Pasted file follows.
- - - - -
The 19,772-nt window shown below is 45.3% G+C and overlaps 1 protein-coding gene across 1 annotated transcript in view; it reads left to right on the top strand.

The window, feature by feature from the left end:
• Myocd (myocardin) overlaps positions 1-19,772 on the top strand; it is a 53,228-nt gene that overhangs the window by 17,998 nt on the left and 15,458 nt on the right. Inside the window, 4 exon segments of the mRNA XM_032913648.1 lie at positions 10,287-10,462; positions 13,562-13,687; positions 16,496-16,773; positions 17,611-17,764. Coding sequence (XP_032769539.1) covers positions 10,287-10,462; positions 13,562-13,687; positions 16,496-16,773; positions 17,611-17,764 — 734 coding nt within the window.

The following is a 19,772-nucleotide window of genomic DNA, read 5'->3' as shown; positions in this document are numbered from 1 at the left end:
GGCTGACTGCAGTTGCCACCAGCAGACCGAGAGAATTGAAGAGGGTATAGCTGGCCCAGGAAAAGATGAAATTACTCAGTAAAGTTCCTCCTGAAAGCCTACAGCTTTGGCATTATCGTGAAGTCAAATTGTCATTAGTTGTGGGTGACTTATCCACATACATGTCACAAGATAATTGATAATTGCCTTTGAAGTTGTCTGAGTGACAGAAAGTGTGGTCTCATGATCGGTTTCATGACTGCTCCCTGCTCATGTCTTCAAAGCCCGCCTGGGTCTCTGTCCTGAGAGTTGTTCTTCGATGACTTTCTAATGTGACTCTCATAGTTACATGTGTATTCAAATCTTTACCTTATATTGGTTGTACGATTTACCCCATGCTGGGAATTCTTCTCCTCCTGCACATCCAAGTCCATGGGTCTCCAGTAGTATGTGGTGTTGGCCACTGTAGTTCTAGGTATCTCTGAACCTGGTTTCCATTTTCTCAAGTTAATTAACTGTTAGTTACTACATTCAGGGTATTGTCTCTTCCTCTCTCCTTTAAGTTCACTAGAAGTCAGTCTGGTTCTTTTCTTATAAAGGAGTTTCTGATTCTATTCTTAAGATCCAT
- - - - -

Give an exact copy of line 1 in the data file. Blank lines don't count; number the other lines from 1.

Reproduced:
The 19,772-nt window shown below is 45.3% G+C and overlaps 1 protein-coding gene across 1 annotated transcript in view; it reads left to right on the top strand.